Types of accommodation you will find on safari
Travelling on safari holidays can mean many different types of accommodation, depending on the region, budget and the length of your stay. It will also vary according to just how close to nature you want to get during your visit to Africa; however if you don’t want to give up your creature comforts, there are plenty of ways to stay in comfort while on safari.
– Fly-tents or tents made of mosquito gauze, which are lightweight and can be moved each day. Bathroom facilities will usually be limited to long drop or chemical toilets and bucket showers – perfect for those who really want to experience the great outdoors.
– Luxury mobile camps are similar to the above in that they are mobile and can be moved. However, they are far more sophisticated – tents will be larger and better furnished and invariably they will tend to have en suite bathing facilities (chemical and long drop toilets and bucket showers).
– Seasonal tented camps are more permanent in that they will remain in situ for an entire season and will additional comforts like flushing toilets, lighting and staff.
– Tented lodges fall somewhere between a tent and a building. Walls are canvas but usually with a thatch roof and built on concrete or wooden decks. This type of accommodation features en suite plumbed bathroom facilities, and though comfort levels are variable, you might happen across air-conditioning or even a private plunge pool.
– Safari lodges are invariably solid structures, though there is a broad spectrum of comfort levels and design from exclusive small lodges to large hotel-like properties. Accommodation will have en suite, plumbed showers and toilets. The communal spaces are usually large, and made up of lounges, dining areas, receptions, and possibly shops. Most will feature a swimming pool. Upscale accommodation may even feature air-conditioning and private plunge pools.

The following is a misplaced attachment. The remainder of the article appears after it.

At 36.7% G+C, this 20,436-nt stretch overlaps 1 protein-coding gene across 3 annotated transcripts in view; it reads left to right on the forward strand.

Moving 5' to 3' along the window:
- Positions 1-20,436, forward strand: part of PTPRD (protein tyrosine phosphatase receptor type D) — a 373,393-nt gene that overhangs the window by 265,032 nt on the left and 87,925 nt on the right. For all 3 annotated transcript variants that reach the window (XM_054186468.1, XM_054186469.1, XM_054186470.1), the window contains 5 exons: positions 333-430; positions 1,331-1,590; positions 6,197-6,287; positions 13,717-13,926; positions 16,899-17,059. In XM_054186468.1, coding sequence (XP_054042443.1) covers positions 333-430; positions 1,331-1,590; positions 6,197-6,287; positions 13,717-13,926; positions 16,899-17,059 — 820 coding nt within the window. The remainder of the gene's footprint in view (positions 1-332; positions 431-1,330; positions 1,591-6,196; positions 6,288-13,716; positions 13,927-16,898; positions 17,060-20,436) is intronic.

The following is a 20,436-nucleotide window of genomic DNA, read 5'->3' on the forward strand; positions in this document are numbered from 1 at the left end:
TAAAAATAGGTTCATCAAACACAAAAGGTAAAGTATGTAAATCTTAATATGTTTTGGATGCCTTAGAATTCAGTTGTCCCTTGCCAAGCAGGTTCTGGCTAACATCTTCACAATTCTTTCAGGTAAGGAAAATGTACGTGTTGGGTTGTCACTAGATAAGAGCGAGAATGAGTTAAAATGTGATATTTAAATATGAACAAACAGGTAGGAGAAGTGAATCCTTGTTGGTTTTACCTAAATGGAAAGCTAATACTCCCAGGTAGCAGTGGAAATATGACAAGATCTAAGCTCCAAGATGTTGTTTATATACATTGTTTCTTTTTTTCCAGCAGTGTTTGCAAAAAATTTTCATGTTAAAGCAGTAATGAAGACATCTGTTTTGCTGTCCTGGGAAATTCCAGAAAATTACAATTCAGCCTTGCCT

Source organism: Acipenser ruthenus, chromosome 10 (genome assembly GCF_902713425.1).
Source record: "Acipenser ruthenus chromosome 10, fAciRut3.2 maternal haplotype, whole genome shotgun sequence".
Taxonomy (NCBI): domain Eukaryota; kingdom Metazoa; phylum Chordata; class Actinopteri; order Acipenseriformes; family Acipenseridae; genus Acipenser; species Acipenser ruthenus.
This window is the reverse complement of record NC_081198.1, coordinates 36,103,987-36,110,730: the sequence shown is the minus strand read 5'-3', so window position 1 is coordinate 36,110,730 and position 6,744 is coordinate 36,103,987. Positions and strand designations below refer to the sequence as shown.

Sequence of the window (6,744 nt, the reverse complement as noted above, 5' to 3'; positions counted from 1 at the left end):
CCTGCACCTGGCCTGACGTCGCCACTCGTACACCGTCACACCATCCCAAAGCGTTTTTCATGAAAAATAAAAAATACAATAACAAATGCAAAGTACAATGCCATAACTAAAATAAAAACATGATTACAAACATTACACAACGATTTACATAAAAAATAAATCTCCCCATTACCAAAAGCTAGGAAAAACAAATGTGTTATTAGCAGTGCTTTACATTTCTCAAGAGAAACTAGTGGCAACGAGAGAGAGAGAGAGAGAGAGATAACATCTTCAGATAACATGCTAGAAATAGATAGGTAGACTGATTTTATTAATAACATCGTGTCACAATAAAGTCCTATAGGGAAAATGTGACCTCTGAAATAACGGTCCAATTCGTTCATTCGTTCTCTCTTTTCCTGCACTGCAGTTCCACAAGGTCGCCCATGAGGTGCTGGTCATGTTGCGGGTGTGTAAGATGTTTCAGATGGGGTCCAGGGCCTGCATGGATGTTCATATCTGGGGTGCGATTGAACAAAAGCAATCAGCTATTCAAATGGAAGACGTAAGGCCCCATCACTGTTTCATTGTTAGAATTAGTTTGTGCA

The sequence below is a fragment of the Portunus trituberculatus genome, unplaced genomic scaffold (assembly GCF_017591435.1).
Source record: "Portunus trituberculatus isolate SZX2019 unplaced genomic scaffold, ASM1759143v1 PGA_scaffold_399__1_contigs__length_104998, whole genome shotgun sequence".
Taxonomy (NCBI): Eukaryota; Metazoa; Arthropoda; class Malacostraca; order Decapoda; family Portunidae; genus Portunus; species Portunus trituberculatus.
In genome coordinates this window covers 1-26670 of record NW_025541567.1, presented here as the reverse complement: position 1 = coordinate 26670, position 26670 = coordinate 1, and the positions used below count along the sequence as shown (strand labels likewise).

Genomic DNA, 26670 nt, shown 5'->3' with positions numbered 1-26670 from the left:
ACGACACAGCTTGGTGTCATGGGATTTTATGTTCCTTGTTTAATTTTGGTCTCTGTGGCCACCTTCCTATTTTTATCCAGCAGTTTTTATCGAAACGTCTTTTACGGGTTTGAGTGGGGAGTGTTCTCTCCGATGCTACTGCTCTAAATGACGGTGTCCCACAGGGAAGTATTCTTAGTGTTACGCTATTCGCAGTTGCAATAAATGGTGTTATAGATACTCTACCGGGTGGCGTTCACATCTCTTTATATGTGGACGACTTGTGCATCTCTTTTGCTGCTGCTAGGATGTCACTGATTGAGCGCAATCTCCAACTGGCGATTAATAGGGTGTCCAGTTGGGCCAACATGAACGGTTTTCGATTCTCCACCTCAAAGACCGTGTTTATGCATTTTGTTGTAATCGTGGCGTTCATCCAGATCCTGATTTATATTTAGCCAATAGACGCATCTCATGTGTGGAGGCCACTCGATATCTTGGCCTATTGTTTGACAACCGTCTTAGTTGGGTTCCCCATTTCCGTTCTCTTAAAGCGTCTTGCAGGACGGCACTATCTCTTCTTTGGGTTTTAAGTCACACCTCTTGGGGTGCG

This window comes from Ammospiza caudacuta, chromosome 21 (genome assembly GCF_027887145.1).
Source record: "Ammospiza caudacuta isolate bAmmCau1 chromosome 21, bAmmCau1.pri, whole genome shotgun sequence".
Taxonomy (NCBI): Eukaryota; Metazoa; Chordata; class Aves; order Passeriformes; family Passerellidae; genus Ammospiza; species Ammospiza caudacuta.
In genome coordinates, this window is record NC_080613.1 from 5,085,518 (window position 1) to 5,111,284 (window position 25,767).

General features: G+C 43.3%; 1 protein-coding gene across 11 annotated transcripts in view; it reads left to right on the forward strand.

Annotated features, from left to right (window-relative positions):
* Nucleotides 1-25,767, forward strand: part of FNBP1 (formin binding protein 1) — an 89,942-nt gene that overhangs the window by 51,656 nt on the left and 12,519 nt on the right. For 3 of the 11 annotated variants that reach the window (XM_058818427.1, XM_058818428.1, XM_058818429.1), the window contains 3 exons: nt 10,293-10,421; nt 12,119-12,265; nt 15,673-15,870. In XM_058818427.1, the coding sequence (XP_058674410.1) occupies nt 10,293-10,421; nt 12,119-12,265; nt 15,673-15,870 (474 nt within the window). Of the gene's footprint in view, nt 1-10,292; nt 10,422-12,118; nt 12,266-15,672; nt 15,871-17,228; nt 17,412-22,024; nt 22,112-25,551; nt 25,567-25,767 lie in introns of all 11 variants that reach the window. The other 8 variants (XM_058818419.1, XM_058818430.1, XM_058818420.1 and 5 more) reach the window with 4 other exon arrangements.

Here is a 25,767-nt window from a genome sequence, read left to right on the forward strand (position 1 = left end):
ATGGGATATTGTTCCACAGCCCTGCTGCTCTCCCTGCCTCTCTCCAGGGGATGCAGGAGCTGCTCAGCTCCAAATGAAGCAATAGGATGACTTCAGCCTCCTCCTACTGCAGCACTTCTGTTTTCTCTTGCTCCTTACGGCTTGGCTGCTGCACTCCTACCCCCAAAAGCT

– Private safari houses are large villas that will suit families and small groups travelling together and are available to be hired exclusively. Prices and comfort levels will vary but the privacy is often the drawcard for those in a group.
Some properties will be fenced off with electrified fencing to deter animals; however this is more common with larger hotel-like properties than with smaller safari lodges or seasonal camps.
Although great care should be taken when walking around lodge/camp grounds at night, there is no evidence to suggest it is unsafe to sleep in properties which are unfenced, whether tented or permanent. However, if you’re inclined to feel nervous about the idea of sleeping too close to the animals, you may want to look into built up accommodation to alleviate any concerns – the most important thing is that you’re comfortable!
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